For the last three months, the focus, naturally, has been on addressing the Red Sox' most obvious roster voids. The Sox entered the winters with needs at numerous positions -- first base, both outfield corners, starting rotation, potentially shortstop. Nine free agent signings later, those holes have been addressed.
But while all the roster holes have been covered, what lies beneath the roster surface? The acquisition of Mike Napoli -- a player with the ability to be a force in the middle of the lineup but with a physical ailment that was of sufficient concern to turn his three-year agreement into a one-year deal -- to serve as the team's primary first baseman offers something of a reminder about the challenges of roster-building.
The Red Sox have been slammed in recent years by a wealth of devastating injuries that they were ill-prepared to absorb. Of course, that's not a surprise -- it would have been nearly impossible for any team to endure the loss of roughly half of its everyday lineup for much of the year.
Indeed, at times, depth proved a strength of the 2012 Sox. Will Middlebrooks emerged as a formidable big league regular when Kevin Youkilis went down and both Pedro Ciriaco and Daniel Nava displayed big league skill sets that allowed the team to stay above water for a time despite the onset of injuries.
Even so, there was a point -- specifically, when David Ortiz suffered an injury to his right Achilles that cost him almost all of the final two-plus months of the year -- when the proverbial dam broke. The team simply couldn't replace his elite production.
The struggle to score in his absence underscored an important notion: Often, the question of how well prepared a team is to absorb the loss of one of its stars is as important as the fact that the team has the star. Given the inevitability of injuries over the course of a 162-game season, roster depth -- the ability to sustain performance even without a full complement of players -- is a critical component of a team's success.
So how deep are the 2013 Sox? Who are the players behind the starters who might determine whether the team can weather the proverbial storm with, say, a .500 stretch while one of its regulars is on the DL?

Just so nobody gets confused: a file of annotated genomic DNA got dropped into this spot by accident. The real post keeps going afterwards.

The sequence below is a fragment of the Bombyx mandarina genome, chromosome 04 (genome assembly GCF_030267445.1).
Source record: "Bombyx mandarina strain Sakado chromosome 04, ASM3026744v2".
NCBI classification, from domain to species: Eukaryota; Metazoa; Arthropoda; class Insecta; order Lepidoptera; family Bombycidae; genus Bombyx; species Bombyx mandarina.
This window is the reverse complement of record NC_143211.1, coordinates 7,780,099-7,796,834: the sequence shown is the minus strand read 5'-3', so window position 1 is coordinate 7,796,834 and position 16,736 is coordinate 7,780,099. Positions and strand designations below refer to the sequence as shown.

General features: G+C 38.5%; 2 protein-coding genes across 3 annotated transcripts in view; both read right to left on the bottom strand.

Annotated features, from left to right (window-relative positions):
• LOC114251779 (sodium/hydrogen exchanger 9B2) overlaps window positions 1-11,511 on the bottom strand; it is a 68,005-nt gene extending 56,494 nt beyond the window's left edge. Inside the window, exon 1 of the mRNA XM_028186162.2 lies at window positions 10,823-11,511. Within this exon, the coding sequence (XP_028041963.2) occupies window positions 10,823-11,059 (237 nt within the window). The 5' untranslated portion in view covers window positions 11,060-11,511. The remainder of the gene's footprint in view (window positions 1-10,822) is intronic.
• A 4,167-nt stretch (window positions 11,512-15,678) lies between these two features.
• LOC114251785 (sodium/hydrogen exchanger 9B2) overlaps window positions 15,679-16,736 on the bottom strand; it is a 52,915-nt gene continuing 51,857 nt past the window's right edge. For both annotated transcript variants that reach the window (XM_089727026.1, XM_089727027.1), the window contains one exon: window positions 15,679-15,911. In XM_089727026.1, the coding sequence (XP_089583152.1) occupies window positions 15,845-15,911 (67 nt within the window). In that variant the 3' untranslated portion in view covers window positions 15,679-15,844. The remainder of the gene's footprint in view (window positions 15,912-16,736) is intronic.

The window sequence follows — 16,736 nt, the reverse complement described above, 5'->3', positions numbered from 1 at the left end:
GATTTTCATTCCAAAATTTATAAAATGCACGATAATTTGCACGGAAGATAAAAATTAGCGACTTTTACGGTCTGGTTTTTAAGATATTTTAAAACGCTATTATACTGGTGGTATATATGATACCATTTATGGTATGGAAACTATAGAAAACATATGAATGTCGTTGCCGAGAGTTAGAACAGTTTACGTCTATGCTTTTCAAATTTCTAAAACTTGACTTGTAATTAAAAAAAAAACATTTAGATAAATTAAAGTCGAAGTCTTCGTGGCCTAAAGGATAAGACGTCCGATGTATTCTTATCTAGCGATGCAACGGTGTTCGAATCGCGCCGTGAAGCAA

The team seems to feel as if it's reasonably well covered to withstand the typical attrition of a season.
"I think from an overall standpoint, as it relates to the whole roster, we're in pretty good shape," said manager John Farrell.
But what does that mean? Here is a look at how the team's depth chart is shaping up, with the assumption that the bench is likely to feature catcher David Ross, utility man Pedro Ciriaco, outfielder Ryan Sweeney and another player -- perhaps not yet signed -- who can play first as well as either third base or the outfield.
Starter: David Ortiz
Alternatives: Mike Napoli, Jonny Gomes, Ryan Lavarnway, Mauro Gomez
Through July 26, with a healthy Ortiz, the Red Sox enjoyed incredible production from their designated hitters, who amassed a .301/.397/.561 line with 20 homers, with almost all of that damage coming from Ortiz. From that point through the end of the season, with Ortiz's Achilles injury permitting him to play just one game, the team had paltry production from that offensive position, with Sox DHs hitting .246/.304/.347.
For the most part, however, neither Lavarnway nor Gomez served as DH. Lavarnway spent most of his time behind the plate. Gomez got the lion's share of his playing time at first or third base.
Both profile as legitimate big league hitters. Though Lavarnway struggled in the big leagues last year, he has a consistent track record of power and patience in the minor leagues that had talent evaluators of multiple big league clubs suggesting he was/is ready to be an everyday big league DH in 2011. That hasn't changed. Two bad months in the big leagues shouldn't alter that assessment.
Still, it's a nice luxury for the Sox to have another hitter such as Gomez available as a depth option. He wasn't a dominant hitter by any stretch in the big leagues, but after abusing Triple-A pitching en route to the International League MVP, he held his own in the majors, hitting .275/.324/.422/.746, offering roughly league average production in limited playing time.
His presence permits the Sox to go with the proverbial hot hand at DH, as either he or Lavarnway could be called up (or inserted into the starting lineup) as a DH, depending on who is most locked in at a given time.
It would be unrealistic not to expect a considerable dropoff if Ortiz goes down. All the same, with two potential in-house candidates to fill in for him (along with the option of sliding Mike Napoli to DH and featuring either Gomez or Mark Hamilton at first base, or having Jonny Gomes DH with either Ryan Sweeney or Daniel Nava in left), the Sox should be positioned to get adequate production from the position if Ortiz is sidelined.
Starter: Jarrod Saltalamacchia
Alternative(s): David Ross, Ryan Lavarnway
This is a position of most pronounced depth for the Sox. Saltalamacchia has become a known quantity, a player with huge power and inconsistent on-base abilities. Ross has been one of the more productive catchers in the big leagues over the last four years, hitting .269/.353/.463/.816. While that production has come in a part-time role, the Sox would feel comfortable with him going from a backup to a frontline option if Saltalamacchia were to get injured. The same is true of Lavarnway. As such, the Sox are not only covered in terms of depth, but also maintain the ability to explore trades using surplus at the position.
Starter: Mike Napoli
Alternative(s): Mauro Gomez, Mark Hamilton, Daniel Nava